London: Printed for John Hawkins, and Sold by John Osborn, 1736. First illustrated edition. An unillustrated edition, translated by D. Bellamy, appeared in 1729. Though it is not clear from the title page, this is no doubt the Bellamy translation with added material by Nathaniel Gifford. Bellamy dedicated the book to Mrs. Martha Bellamy, governess of the Young Ladies Boarding School. There is an advertisement for Mrs. Bellamy's School following Gifford's Life of Fenelon. Text in two columns, one in French and one in English. Twenty-nine copper engraved plates by George Bickham, Junior; numerous headbands, tailpieces, and initial letters. Title page printed in black and red. Binding extremities lightly rubbed with some minor wear and scuffing to boards. Some intermittent light dampstaining to lower margins and minor foxing. Some light browning. Contemporary ink annotation on front pastedown. Contemporary armorial bookplate with ink signature on front pastedown. Twentieth century book label on front flyleaf. A remarkably fine, fresh copy. Full polished calf neatly rebacked with a gilt-lettered red morocco spine label. Octavo. , xxi, [+1, errata], [1, ad], 164 pp. Item #16210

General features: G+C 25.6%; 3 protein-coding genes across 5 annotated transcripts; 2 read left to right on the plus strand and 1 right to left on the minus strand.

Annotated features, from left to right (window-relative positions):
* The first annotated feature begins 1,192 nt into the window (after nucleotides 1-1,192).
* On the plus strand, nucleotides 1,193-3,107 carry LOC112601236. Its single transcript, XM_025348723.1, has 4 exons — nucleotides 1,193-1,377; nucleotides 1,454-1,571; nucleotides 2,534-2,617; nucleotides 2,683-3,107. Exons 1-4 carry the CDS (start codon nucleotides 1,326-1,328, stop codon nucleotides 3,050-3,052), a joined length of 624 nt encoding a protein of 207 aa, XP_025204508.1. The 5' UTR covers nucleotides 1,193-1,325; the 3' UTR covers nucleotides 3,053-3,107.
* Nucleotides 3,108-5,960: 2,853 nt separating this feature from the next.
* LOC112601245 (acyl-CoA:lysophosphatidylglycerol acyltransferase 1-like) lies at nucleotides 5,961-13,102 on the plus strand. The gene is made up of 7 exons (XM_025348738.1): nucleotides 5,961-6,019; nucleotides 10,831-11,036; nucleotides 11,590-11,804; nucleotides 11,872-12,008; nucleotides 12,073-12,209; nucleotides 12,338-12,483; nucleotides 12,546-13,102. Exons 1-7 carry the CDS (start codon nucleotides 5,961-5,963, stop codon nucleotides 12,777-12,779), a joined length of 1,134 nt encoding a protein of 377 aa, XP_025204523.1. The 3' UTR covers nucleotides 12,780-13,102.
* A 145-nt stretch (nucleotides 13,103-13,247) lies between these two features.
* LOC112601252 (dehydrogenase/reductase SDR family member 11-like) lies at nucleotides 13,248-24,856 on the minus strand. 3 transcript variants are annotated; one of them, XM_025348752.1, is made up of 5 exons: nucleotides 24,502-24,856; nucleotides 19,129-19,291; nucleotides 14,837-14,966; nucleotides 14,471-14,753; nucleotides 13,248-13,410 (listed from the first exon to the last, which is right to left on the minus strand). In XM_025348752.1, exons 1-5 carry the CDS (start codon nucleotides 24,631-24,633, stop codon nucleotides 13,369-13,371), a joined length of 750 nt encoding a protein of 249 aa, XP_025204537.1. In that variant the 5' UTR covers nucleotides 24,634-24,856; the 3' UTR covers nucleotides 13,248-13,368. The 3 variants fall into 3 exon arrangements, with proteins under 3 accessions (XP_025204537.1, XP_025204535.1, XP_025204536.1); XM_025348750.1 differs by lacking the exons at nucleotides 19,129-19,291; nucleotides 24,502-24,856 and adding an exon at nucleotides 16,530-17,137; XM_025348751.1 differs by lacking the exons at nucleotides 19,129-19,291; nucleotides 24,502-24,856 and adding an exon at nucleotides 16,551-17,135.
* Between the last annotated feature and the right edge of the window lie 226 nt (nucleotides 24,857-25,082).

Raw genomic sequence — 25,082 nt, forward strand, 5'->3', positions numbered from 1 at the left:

Francois de Salignac de la Mothe Fenelon (1651-1715) was a writer, theologian and French Roman Catholic archbishop (ordained 1675). His Traité de l'education des Filles is the first systematic treatise on female education. He served as a tutor to the Dauphin's eldest son and composed the works Fables and Dialogues des Morts for him.
George Bickham (1704-1771) was an engraver and print seller whose output was varied and controversial. He attracted the government's attention, as his work was considered "obscene." Some of his prints are held in the British Museum, London. (Oxford DNB).